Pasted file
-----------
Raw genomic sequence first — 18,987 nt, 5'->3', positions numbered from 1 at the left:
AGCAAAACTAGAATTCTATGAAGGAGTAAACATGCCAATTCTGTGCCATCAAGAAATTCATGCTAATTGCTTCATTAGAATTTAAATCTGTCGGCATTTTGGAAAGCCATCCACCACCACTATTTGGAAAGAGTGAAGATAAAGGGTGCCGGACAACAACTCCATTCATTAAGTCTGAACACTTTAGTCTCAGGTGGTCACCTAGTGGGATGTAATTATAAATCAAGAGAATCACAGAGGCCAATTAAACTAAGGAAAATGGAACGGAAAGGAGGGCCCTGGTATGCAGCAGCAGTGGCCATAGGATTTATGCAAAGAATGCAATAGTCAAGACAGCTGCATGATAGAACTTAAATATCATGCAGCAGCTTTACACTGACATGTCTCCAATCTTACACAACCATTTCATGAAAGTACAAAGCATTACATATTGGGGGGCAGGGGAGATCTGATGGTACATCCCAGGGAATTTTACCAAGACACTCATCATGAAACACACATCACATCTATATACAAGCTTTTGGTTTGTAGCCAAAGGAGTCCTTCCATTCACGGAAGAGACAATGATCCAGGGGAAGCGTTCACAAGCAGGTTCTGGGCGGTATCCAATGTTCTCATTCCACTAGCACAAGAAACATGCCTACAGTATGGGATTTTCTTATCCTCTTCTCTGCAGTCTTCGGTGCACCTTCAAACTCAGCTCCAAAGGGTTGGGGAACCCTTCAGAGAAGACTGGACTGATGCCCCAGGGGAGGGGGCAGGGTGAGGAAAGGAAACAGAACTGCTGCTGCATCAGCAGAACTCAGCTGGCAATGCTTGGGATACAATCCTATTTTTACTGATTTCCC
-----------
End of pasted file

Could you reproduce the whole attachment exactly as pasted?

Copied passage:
Raw genomic sequence first — 18,987 nt, 5'->3', positions numbered from 1 at the left:
AGCAAAACTAGAATTCTATGAAGGAGTAAACATGCCAATTCTGTGCCATCAAGAAATTCATGCTAATTGCTTCATTAGAATTTAAATCTGTCGGCATTTTGGAAAGCCATCCACCACCACTATTTGGAAAGAGTGAAGATAAAGGGTGCCGGACAACAACTCCATTCATTAAGTCTGAACACTTTAGTCTCAGGTGGTCACCTAGTGGGATGTAATTATAAATCAAGAGAATCACAGAGGCCAATTAAACTAAGGAAAATGGAACGGAAAGGAGGGCCCTGGTATGCAGCAGCAGTGGCCATAGGATTTATGCAAAGAATGCAATAGTCAAGACAGCTGCATGATAGAACTTAAATATCATGCAGCAGCTTTACACTGACATGTCTCCAATCTTACACAACCATTTCATGAAAGTACAAAGCATTACATATTGGGGGGCAGGGGAGATCTGATGGTACATCCCAGGGAATTTTACCAAGACACTCATCATGAAACACACATCACATCTATATACAAGCTTTTGGTTTGTAGCCAAAGGAGTCCTTCCATTCACGGAAGAGACAATGATCCAGGGGAAGCGTTCACAAGCAGGTTCTGGGCGGTATCCAATGTTCTCATTCCACTAGCACAAGAAACATGCCTACAGTATGGGATTTTCTTATCCTCTTCTCTGCAGTCTTCGGTGCACCTTCAAACTCAGCTCCAAAGGGTTGGGGAACCCTTCAGAGAAGACTGGACTGATGCCCCAGGGGAGGGGGCAGGGTGAGGAAAGGAAACAGAACTGCTGCTGCATCAGCAGAACTCAGCTGGCAATGCTTGGGATACAATCCTATTTTTACTGATTTCCC